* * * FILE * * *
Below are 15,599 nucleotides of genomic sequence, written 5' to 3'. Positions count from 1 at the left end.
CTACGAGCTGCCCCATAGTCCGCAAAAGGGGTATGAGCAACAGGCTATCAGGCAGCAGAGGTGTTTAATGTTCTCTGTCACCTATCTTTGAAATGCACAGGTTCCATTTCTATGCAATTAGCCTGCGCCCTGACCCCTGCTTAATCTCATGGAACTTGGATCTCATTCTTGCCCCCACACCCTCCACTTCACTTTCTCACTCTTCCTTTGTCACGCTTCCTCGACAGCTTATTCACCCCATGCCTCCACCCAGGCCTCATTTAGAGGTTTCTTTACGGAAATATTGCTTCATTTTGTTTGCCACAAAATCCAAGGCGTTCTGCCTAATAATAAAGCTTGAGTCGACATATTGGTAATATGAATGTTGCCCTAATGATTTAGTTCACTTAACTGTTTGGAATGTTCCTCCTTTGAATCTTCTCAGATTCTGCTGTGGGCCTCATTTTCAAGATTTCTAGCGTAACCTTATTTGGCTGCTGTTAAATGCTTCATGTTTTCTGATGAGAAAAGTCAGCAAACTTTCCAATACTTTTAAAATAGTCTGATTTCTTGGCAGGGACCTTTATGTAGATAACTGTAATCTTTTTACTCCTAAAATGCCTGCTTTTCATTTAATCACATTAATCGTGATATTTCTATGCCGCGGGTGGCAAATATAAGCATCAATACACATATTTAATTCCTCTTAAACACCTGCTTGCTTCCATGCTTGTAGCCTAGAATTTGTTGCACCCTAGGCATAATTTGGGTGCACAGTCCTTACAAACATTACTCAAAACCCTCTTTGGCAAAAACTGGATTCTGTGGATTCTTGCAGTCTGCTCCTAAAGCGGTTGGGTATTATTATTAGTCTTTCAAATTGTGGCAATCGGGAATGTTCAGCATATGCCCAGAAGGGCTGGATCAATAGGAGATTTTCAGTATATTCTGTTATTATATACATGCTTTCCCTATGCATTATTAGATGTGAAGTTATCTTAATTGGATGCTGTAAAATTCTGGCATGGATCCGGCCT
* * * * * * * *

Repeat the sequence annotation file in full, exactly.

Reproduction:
Below are 15,599 nucleotides of genomic sequence, written 5' to 3'. Positions count from 1 at the left end.
CTACGAGCTGCCCCATAGTCCGCAAAAGGGGTATGAGCAACAGGCTATCAGGCAGCAGAGGTGTTTAATGTTCTCTGTCACCTATCTTTGAAATGCACAGGTTCCATTTCTATGCAATTAGCCTGCGCCCTGACCCCTGCTTAATCTCATGGAACTTGGATCTCATTCTTGCCCCCACACCCTCCACTTCACTTTCTCACTCTTCCTTTGTCACGCTTCCTCGACAGCTTATTCACCCCATGCCTCCACCCAGGCCTCATTTAGAGGTTTCTTTACGGAAATATTGCTTCATTTTGTTTGCCACAAAATCCAAGGCGTTCTGCCTAATAATAAAGCTTGAGTCGACATATTGGTAATATGAATGTTGCCCTAATGATTTAGTTCACTTAACTGTTTGGAATGTTCCTCCTTTGAATCTTCTCAGATTCTGCTGTGGGCCTCATTTTCAAGATTTCTAGCGTAACCTTATTTGGCTGCTGTTAAATGCTTCATGTTTTCTGATGAGAAAAGTCAGCAAACTTTCCAATACTTTTAAAATAGTCTGATTTCTTGGCAGGGACCTTTATGTAGATAACTGTAATCTTTTTACTCCTAAAATGCCTGCTTTTCATTTAATCACATTAATCGTGATATTTCTATGCCGCGGGTGGCAAATATAAGCATCAATACACATATTTAATTCCTCTTAAACACCTGCTTGCTTCCATGCTTGTAGCCTAGAATTTGTTGCACCCTAGGCATAATTTGGGTGCACAGTCCTTACAAACATTACTCAAAACCCTCTTTGGCAAAAACTGGATTCTGTGGATTCTTGCAGTCTGCTCCTAAAGCGGTTGGGTATTATTATTAGTCTTTCAAATTGTGGCAATCGGGAATGTTCAGCATATGCCCAGAAGGGCTGGATCAATAGGAGATTTTCAGTATATTCTGTTATTATATACATGCTTTCCCTATGCATTATTAGATGTGAAGTTATCTTAATTGGATGCTGTAAAATTCTGGCATGGATCCGGCCT